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A recent study by UC Berkeley researchers pinned the total number of T. rex that have ever roamed Earth at a whopping 2.5 billion. Now, the Bureau of Land Management in Utah (or BLM Utah), has announced another T. rex finding that makes the “king lizard tyrants” seem frighteningly prolific: the discovery of confirmatory evidence that a group of four or five of the beasts found fossilized together in the Utah desert did indeed move in unison while alive. And the BLM researchers even think the dinos probably hunted as a unit.
Smithsonian Magazine reported on the finding, which researchers working for BLM Utah outlined in a study recently published in the journal Paleontology and Evolutionary Sciences. BLM paleontologist, Dr. Alan Titus, actually discovered the group of T. rex back in 2014—naming the dig site the Rainbows and Unicorns Quarry. (Indeed, a jumbo pile of T. rex bones is a lucky find.) But researchers have only now assembled evidence from the site that more definitively points to the predators being social carnivores.
The fossil group at Utah’s Grand Staircase-Escalante National Monument, which stands as the first T. rex “mass death state site” in the southern U.S., has been preserved well enough for researchers to conclude that the group of T. rex did indeed live together. And that they likely hunted in packs, similar to wolves.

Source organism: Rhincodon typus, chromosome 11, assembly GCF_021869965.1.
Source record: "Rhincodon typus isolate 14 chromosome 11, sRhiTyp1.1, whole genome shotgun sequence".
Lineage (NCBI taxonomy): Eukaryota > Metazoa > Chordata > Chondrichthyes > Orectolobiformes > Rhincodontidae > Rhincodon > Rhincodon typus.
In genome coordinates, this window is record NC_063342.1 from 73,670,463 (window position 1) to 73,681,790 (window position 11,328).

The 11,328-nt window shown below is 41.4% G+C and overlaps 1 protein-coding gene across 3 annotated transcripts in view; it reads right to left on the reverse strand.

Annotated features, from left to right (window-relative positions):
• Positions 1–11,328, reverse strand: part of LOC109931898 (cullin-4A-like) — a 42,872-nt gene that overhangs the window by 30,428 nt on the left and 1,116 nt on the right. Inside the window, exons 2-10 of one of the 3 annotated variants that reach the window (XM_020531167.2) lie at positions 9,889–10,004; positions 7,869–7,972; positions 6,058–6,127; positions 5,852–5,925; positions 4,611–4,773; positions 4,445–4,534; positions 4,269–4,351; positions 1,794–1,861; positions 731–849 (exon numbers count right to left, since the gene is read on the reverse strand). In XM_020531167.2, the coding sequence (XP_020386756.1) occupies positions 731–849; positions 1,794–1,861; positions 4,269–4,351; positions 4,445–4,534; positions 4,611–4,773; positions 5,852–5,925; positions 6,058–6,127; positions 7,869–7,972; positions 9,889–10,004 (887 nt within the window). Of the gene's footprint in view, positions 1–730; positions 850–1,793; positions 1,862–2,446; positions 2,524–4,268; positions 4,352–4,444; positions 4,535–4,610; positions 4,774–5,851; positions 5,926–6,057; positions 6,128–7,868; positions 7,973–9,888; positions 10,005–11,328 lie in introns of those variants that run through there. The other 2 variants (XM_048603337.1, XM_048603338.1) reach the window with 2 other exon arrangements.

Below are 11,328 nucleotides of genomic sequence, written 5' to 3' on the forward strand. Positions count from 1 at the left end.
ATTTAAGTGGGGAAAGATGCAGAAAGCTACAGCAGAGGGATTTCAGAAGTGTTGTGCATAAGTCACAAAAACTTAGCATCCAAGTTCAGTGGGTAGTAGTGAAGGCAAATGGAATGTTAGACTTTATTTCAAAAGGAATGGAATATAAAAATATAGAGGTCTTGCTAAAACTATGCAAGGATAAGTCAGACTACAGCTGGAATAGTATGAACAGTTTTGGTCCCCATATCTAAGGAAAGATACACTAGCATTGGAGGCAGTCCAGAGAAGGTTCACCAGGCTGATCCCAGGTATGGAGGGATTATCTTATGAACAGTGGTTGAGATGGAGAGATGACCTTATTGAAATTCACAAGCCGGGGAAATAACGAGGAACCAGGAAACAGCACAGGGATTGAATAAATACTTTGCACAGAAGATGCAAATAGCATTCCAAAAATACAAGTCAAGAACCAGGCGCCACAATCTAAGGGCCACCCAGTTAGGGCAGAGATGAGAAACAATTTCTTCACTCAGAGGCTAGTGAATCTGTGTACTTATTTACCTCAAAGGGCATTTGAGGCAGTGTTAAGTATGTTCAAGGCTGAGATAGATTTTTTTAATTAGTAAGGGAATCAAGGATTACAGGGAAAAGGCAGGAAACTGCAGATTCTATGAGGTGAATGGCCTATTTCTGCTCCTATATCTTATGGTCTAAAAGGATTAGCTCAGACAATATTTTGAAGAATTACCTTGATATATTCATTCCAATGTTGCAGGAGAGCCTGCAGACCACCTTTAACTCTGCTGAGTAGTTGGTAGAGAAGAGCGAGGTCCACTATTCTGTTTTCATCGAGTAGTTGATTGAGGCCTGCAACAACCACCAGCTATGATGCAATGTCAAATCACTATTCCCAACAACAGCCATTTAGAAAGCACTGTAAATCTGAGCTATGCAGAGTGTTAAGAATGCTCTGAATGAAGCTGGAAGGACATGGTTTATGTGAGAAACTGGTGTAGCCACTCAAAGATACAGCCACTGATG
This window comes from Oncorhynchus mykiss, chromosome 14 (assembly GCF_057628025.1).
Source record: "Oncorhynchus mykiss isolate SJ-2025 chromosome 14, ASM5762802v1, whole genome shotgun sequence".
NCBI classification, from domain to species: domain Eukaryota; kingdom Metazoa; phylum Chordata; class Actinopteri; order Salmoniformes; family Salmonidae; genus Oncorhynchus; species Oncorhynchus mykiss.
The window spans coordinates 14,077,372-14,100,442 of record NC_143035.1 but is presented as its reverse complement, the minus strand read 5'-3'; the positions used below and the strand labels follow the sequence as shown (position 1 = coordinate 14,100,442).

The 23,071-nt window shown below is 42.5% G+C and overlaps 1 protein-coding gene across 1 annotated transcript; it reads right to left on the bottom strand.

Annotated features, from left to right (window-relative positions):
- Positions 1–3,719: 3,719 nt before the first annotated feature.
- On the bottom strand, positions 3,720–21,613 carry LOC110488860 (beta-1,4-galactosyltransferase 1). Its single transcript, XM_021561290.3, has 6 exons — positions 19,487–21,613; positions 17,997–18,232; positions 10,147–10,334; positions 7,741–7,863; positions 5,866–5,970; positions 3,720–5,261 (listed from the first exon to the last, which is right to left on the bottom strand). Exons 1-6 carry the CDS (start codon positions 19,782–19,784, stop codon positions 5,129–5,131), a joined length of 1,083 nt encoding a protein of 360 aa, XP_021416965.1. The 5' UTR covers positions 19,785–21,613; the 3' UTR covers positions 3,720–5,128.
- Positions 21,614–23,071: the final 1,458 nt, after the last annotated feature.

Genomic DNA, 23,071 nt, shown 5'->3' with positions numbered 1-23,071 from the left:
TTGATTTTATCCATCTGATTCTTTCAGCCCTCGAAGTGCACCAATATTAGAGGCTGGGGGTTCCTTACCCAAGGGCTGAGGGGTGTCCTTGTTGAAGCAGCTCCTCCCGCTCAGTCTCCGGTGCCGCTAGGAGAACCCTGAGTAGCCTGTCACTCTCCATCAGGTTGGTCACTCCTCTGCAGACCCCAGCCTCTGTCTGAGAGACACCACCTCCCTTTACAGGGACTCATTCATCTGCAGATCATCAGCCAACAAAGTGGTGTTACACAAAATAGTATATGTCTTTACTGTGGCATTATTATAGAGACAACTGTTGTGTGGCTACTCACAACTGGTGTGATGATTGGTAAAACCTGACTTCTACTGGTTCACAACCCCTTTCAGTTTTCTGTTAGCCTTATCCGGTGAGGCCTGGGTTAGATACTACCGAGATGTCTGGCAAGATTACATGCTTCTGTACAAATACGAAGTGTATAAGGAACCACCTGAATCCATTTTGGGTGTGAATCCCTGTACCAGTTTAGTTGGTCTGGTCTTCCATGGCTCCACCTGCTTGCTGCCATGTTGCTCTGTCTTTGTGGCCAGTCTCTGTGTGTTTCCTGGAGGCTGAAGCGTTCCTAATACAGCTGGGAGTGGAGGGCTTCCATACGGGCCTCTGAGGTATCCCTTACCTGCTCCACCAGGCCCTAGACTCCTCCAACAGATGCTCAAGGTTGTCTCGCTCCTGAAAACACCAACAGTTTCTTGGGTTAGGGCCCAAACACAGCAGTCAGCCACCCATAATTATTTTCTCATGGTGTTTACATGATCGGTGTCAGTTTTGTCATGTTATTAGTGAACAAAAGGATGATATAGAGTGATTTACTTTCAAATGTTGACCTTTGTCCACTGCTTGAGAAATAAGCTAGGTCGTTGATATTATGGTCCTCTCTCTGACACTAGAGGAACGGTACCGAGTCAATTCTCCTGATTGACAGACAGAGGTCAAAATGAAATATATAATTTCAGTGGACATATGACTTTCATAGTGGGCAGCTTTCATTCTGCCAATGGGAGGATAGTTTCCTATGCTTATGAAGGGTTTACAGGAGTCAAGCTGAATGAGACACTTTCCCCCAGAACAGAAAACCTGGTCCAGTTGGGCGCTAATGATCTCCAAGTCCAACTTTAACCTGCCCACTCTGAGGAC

“Traditional excavation techniques, supplemented by the analysis of rare earth elements, stable isotopes and charcoal concentrations convincingly show a synchronous death event at the Rainbows site of four or five tyrannosaurids,” T. rex expert, Dr. Philip Currie, said in a BLM Utah press release. “Undoubtedly, this group died together, which adds to a growing body of evidence that tyrannosaurids were capable of interacting as gregarious packs,” Currie added.
BLM / Dr. Alan Titus
The researchers say this discovery adds to a body of evidence suggesting T. rex were socially complex. And that the 15,000-pound dinosaurs were, in fact, not just capable of hunting together like wolves, but also interacting in friendly ways; like birds, T. rex‘s closest living relatives.
“This discovery should be the tipping point for reconsidering how these top carnivores behaved and hunted across the northern hemisphere during the Cretaceous,” Dr. Joe Sertich, Curator of Dinosaurs at the Denver Museum of Nature & Science and project contributor, added in BLM Utah’s release. Indeed, T. rex may have cared a lot more about each other than we can imagine. The evidence in this case, for example, suggests a flash flood wiped out the group as they roamed together.
BLM / Alan Titus
The researchers’ goal now is to find even more conclusive evidence these particular T. rex were in a social cohort. And further bring to light T. rex‘s social behaviors in general. Speaking of which, it’s too bad we can’t put collar cameras on these extinct terrors. Because those tend to provide excellent insight into the bloody private lives of wild predators.
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